Eye on the Sky: See the solar eclipse at UTM

solar eclipse
Friday, August 18, 2017 - 11:16am
Blake Eligh

U of T Mississauga is ready to welcome the upcoming solar eclipse with a special viewing party on campus on Monday, Aug. 21, from 1:30 to 3:30 p.m. in the open space between the Davis Building and the Kaneff Centre. Everyone is welcome to attend the event, which is hosted by UTM astronomer Professor John Lester of the Department of Chemical & Physical Sciences.

As an astrophysicist, Lester has studied the stars for more than four decades. Although solar and lunar eclipses occur about every six months, Lester says the upcoming eclipse is special because it’s the first time in several decades that a total solar eclipse has been visible from continental North America. During a solar eclipse, the moon moves between the sun and the Earth, blocking the light from the sun and casting a shadow on the Earth.

Catching a total solar eclipse is a matter of being in the right place at the right time. “To see a total eclipse, everything has to be perfectly aligned,” he says. “The moon must be at a new phase and crossing the Earth’s orbit. It must be closer to Earth, and Earth must be father from the sun.” Time of day is important, too—skywatchers can’t see a solar eclipse if their location is on the dark, nighttime side of the Earth.

John Lester

Even Lester, a seasoned stargazer, hasn’t observed a solar eclipse from a “path of totality” location—the spot where the full effects of the eclipse can be seen. In this case, the path of totality is a 100-km-wide band stretching from Oregon to South Carolina. “I’ve read that it is a very visceral experience—the air cools, it can become dark enough to see stars, and animals behave as if it were nighttime,” Lester says. Many avid stargazers, including UTM Aboriginal elder Cat Criger, are travelling to ensure they have the best spot to view the eclipse.

Although observers in Mississauga won’t see the full effect of the eclipse, Lester says many signs will be visible. According to the Royal Astronomical Society of Canada, the eclipse will start at 1:10 pm. At 2:33pm it will be maximum eclipse and approximately 75 per cent of the sun will be covered. The eclipse will end at 3:49pm.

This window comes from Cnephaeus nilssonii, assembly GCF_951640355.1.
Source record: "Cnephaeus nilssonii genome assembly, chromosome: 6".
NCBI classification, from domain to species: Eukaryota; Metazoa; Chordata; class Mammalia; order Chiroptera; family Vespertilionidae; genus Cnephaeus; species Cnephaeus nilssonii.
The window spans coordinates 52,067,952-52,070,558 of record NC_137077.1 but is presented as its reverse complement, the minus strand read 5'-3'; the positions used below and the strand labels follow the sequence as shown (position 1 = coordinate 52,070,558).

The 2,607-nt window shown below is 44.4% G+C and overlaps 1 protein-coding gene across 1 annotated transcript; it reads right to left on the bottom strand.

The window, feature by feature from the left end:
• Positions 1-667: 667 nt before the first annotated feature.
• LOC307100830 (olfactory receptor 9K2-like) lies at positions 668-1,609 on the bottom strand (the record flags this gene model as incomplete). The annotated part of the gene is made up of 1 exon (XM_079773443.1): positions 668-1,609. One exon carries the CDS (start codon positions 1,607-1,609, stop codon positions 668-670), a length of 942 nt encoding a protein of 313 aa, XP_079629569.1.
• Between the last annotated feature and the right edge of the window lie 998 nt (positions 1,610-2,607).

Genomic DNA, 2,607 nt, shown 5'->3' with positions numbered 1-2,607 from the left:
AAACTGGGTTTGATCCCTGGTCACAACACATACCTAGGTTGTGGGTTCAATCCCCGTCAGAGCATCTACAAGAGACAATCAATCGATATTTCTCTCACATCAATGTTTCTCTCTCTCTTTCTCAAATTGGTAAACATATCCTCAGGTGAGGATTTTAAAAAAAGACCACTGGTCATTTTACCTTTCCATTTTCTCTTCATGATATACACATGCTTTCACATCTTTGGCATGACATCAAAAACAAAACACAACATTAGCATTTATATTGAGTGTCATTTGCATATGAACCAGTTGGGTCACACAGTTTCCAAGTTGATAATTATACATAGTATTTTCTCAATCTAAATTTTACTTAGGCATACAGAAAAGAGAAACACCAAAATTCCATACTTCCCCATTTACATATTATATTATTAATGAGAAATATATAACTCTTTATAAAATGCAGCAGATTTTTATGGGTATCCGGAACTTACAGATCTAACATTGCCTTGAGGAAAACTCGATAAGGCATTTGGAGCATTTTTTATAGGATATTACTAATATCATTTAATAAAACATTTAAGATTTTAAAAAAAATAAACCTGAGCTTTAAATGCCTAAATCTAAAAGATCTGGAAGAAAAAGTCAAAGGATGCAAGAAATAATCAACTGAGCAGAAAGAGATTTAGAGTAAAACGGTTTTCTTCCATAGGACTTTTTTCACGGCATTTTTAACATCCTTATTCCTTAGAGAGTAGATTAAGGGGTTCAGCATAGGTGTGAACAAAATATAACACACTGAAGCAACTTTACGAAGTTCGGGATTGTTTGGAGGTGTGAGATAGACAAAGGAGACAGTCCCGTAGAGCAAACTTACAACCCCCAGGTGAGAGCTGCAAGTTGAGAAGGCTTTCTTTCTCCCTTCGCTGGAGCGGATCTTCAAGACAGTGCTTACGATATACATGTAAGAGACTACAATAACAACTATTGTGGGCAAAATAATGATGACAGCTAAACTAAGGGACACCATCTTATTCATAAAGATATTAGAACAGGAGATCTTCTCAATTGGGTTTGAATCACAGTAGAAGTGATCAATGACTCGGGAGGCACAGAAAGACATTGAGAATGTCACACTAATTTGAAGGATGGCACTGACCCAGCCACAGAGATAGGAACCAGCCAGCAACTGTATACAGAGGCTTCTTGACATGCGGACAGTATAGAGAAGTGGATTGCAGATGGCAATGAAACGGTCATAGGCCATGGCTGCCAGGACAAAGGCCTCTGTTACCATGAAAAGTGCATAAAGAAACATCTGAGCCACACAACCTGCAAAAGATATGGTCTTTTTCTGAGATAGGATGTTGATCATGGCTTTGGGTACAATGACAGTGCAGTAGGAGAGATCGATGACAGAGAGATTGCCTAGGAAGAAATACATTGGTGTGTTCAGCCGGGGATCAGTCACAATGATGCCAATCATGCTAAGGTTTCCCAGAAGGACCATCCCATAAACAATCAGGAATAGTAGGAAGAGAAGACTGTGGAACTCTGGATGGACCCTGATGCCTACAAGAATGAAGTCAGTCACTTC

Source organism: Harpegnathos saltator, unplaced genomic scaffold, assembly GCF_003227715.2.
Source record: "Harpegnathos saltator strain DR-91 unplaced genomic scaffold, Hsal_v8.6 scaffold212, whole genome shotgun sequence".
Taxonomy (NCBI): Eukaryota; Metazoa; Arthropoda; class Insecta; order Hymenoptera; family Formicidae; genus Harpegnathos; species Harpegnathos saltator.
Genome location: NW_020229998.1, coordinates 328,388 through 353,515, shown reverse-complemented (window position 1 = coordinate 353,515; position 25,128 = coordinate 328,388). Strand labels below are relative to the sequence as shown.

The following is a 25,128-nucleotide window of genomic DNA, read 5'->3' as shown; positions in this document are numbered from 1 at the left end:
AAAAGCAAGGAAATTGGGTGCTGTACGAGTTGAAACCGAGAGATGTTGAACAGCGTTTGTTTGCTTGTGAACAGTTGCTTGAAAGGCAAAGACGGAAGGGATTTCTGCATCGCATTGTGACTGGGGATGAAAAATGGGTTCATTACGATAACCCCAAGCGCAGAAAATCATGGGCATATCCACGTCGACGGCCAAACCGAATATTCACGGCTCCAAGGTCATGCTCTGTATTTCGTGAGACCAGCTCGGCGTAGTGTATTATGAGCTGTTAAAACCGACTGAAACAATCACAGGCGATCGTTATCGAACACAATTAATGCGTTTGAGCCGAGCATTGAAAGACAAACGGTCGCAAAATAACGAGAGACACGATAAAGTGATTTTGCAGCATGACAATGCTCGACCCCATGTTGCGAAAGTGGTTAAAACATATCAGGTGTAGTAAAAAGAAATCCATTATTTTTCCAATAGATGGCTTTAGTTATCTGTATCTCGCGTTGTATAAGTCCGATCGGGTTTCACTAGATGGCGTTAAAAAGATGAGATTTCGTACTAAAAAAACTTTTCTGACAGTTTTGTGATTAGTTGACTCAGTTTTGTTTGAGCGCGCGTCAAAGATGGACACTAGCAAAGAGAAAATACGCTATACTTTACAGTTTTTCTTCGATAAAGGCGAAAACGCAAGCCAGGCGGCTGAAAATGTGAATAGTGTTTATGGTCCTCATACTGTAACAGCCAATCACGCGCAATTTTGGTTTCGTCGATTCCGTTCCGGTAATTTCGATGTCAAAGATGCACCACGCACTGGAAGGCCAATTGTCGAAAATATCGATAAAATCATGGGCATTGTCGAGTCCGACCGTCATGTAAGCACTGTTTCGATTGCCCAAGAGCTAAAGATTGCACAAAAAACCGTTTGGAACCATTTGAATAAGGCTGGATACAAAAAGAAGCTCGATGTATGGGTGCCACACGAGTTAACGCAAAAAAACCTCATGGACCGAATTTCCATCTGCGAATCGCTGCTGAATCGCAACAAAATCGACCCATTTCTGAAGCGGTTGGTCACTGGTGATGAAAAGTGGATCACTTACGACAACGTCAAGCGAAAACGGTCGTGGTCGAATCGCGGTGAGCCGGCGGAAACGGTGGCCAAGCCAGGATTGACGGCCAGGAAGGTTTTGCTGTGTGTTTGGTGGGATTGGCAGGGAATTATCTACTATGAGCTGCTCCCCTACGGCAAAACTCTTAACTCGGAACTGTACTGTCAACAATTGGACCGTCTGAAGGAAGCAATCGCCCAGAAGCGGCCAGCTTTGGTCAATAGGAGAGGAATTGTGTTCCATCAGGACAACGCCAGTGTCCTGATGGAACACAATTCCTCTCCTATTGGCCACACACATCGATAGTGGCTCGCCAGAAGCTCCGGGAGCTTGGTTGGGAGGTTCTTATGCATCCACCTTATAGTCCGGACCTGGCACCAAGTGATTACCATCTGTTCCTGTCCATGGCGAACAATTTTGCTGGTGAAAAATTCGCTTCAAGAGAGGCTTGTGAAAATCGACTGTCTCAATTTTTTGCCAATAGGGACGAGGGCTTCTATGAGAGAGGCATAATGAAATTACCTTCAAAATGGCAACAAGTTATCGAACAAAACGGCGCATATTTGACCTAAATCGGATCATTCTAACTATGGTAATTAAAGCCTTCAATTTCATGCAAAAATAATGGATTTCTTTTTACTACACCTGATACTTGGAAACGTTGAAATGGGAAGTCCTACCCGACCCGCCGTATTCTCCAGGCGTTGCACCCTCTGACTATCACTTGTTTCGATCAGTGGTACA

“From our location, the moon will cover more than half of the sun,” he says.  “It won’t be totally dark, but we might notice the sun’s light is less intense than usual, similar to what you might experience on a cloudy day, and you will be able to see the moon cross the sun with the equipment we will have on hand.”

Viewing the eclipse directly can cause irreversible eye damage, so Lester will provide a telescope fitted with solar filters, special eclipse-viewing spectacles and pin-hole cameras so viewers can safely see the action.

“It appears that there’s another path of totality coming near to Mississauga in 2024,” he says. “That eclipse wouldn’t require a big trip to view it in person.” It’s worth it to look up at night, too, he says. “Lunar eclipses, where the Earth comes between the sun and the moon, occur with a similar frequency, but anyone on the night side of Earth can see it without being in the path of totality.”

Lester, who caught the astronomy bug during his graduate studies in physics, has travelled to Chile, Hawaii and Arizona to study the stars. “It takes a lot of imagination to be in astronomy because you don’t have a physical connection to what you’re studying. It take a lot of thinking outside the box to understand what you’re seeing,” Lester says. “It’s about learning our place in the grand scheme of things.”

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